February 8, 2021

The Data Lakehouse Post 2 – The Data Lakehouse Itself

Category: Big Data — Tags: , , – Raffael Marty @ 8:22 am


In my previous blog post, I ranted a little about database technologies and threw a few thoughts out there on what I think a better data system would be able to do. In this post, I am going to talk a bit about the concept of the Data Lakehouse.

The term ‘data lakehouse‘ has been making the rounds in the data and analytics space for a couple of years. It describes an environment combining data structure and data management features of a data warehouse with the low-cost scalable storage of a data lake. Data lakes have advanced the separation of storage from compute, but do not solve problems of data management (what data is stored, where it is, etc). These challenges often turn a data lake into a data swamp. Said a different way, the data lakehouse maintains the cost and flexibility advantages of storing data in a lake while enabling schemas to be enforced for subsets of the data.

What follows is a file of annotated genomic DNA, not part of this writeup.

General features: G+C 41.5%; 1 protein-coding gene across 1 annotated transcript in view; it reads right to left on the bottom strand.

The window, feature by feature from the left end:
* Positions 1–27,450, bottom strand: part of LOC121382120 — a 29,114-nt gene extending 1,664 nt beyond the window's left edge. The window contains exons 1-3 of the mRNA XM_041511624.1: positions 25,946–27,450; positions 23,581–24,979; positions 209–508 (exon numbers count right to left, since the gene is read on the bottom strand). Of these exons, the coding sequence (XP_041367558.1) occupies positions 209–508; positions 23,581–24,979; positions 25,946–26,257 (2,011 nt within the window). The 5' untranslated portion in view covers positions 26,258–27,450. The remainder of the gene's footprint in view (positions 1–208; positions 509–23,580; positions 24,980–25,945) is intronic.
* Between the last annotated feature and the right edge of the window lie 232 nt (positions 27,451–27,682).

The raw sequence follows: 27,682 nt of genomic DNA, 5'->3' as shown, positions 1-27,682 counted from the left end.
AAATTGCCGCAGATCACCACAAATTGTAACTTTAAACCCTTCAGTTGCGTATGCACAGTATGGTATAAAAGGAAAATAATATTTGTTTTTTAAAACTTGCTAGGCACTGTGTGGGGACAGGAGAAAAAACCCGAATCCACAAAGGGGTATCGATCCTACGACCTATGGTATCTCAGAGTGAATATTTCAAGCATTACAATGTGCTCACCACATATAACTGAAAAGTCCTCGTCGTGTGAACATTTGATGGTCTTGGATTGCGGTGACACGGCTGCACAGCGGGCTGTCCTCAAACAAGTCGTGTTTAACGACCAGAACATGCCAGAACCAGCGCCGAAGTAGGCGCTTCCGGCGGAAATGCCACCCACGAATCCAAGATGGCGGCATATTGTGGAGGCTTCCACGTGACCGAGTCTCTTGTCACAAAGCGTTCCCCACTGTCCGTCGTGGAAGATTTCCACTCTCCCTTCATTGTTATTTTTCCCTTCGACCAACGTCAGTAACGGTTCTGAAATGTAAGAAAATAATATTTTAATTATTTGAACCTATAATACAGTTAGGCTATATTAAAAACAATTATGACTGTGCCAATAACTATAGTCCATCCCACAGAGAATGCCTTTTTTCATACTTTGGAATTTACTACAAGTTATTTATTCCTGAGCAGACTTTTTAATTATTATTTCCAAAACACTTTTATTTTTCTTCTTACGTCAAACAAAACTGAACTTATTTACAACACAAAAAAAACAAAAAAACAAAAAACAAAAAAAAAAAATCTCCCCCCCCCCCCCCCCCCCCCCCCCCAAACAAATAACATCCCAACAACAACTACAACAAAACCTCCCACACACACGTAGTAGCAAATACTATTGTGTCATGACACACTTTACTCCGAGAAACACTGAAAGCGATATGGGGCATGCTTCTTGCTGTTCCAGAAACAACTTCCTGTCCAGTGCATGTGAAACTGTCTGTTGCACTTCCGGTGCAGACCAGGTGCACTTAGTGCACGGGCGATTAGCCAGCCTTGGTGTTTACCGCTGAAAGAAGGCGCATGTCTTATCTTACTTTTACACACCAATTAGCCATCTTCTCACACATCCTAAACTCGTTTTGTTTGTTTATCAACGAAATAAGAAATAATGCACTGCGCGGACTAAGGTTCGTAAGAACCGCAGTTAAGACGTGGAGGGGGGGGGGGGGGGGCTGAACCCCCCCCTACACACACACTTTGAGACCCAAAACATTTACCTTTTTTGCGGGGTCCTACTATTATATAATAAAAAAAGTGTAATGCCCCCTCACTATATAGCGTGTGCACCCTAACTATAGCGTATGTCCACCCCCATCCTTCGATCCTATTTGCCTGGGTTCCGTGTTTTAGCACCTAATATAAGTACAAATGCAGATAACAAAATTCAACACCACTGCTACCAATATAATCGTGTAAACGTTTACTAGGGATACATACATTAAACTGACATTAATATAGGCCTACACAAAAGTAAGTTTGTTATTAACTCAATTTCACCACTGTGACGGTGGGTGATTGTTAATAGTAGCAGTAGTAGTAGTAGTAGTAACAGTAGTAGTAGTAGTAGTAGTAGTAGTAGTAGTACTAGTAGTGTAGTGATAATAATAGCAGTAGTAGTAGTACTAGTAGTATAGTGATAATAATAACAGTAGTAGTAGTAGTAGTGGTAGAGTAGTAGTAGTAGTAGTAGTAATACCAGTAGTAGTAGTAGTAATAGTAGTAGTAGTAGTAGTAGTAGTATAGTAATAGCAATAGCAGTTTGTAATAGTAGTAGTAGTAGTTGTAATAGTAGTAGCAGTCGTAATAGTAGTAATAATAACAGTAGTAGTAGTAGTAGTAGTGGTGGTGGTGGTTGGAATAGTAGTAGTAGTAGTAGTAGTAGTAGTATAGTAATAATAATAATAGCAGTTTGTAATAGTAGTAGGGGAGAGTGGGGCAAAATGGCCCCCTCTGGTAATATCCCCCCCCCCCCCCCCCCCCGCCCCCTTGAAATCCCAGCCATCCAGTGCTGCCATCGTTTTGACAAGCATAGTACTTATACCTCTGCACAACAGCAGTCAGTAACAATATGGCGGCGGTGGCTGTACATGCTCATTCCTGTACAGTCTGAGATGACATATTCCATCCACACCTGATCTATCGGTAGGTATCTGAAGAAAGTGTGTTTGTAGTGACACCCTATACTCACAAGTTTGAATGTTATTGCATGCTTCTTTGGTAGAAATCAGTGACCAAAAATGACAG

Let’s dive a bit deeper into the Lakehouse concept. We are looking at the Lakehouse as an evolution of the data lake. And here are the features it adds on top:

  1. Data mutation – Data lakes are often built on top of Hadoop or AWS and both HDFS and S3 are immutable. This means that data cannot be corrected. With this also comes the problem of schema evolution. There are two approaches here: copy on write and merge on read – we’ll probably explore this some more in the next blog post.
  2. Transactions (ACID) / Concurrent read and write – One of the main features of relational databases that help us with read/write concurrency and therefore data integrity.
  3. Time-travel – This can feature is sort of provided through the transaction capability. The lakehouse keeps track of versions and therefore allows for going back in time on a data record.